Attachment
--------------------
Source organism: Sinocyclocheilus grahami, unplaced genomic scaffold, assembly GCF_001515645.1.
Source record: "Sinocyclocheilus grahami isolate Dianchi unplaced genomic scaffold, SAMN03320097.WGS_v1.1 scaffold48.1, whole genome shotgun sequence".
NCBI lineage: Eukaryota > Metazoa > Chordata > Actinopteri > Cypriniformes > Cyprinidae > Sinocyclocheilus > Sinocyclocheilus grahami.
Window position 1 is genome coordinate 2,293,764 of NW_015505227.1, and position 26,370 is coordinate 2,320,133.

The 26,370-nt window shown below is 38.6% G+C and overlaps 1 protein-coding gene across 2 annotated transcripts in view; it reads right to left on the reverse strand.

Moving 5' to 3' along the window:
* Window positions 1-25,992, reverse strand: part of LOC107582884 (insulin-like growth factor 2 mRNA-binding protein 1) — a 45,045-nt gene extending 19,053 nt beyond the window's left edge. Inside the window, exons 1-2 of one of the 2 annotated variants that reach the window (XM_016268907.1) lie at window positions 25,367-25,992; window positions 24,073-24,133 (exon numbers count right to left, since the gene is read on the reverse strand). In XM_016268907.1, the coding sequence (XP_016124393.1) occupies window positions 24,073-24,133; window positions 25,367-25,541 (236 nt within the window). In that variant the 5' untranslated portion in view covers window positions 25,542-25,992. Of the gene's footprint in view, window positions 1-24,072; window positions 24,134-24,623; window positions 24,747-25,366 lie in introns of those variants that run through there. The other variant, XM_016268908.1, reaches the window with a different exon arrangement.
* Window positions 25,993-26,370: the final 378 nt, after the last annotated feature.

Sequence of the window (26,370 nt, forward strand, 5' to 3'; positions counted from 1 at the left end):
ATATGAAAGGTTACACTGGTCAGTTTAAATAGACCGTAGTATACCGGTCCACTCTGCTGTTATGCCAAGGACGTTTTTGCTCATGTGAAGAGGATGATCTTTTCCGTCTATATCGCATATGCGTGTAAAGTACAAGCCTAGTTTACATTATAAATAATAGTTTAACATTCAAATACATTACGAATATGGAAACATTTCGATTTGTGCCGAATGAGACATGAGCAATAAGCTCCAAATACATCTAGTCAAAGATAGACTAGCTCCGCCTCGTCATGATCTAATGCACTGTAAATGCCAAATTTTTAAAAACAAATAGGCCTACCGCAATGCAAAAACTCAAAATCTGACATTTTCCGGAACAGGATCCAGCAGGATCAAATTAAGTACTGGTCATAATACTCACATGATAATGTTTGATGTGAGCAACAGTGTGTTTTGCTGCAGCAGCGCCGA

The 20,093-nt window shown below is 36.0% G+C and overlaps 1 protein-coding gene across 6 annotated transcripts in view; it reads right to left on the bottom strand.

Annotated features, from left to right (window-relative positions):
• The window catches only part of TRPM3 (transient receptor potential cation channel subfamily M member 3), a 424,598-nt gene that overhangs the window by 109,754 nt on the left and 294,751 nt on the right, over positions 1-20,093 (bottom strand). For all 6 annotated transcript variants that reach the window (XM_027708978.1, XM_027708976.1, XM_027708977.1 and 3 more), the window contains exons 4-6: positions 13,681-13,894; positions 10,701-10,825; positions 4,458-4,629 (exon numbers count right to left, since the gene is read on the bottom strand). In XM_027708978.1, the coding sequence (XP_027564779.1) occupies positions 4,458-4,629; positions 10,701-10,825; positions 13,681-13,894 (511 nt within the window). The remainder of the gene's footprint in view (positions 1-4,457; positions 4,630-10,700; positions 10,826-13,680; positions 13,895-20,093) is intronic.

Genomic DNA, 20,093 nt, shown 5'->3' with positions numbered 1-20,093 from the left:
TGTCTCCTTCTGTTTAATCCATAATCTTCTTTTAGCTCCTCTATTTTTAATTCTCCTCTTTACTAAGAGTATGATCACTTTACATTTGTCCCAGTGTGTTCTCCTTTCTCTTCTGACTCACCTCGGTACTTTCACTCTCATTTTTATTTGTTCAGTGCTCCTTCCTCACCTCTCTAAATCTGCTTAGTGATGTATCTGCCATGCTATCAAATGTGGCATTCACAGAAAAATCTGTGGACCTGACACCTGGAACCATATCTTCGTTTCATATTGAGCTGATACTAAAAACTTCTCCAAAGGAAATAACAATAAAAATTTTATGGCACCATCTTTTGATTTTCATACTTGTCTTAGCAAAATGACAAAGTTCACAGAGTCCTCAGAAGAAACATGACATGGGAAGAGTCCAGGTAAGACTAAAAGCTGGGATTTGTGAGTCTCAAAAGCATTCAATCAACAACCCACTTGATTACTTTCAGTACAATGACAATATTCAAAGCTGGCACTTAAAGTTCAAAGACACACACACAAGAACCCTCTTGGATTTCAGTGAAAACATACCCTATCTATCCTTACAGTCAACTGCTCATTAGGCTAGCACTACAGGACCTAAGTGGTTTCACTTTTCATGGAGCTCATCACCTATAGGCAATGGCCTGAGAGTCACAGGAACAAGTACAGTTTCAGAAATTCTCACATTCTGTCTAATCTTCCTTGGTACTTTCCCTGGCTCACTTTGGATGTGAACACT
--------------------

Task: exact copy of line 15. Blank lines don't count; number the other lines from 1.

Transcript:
TGTCTCCTTCTGTTTAATCCATAATCTTCTTTTAGCTCCTCTATTTTTAATTCTCCTCTTTACTAAGAGTATGATCACTTTACATTTGTCCCAGTGTGTTCTCCTTTCTCTTCTGACTCACCTCGGTACTTTCACTCTCATTTTTATTTGTTCAGTGCTCCTTCCTCACCTCTCTAAATCTGCTTAGTGATGTATCTGCCATGCTATCAAATGTGGCATTCACAGAAAAATCTGTGGACCTGACACCTGGAACCATATCTTCGTTTCATATTGAGCTGATACTAAAAACTTCTCCAAAGGAAATAACAATAAAAATTTTATGGCACCATCTTTTGATTTTCATACTTGTCTTAGCAAAATGACAAAGTTCACAGAGTCCTCAGAAGAAACATGACATGGGAAGAGTCCAGGTAAGACTAAAAGCTGGGATTTGTGAGTCTCAAAAGCATTCAATCAACAACCCACTTGATTACTTTCAGTACAATGACAATATTCAAAGCTGGCACTTAAAGTTCAAAGACACACACACAAGAACCCTCTTGGATTTCAGTGAAAACATACCCTATCTATCCTTACAGTCAACTGCTCATTAGGCTAGCACTACAGGACCTAAGTGGTTTCACTTTTCATGGAGCTCATCACCTATAGGCAATGGCCTGAGAGTCACAGGAACAAGTACAGTTTCAGAAATTCTCACATTCTGTCTAATCTTCCTTGGTACTTTCCCTGGCTCACTTTGGATGTGAACACT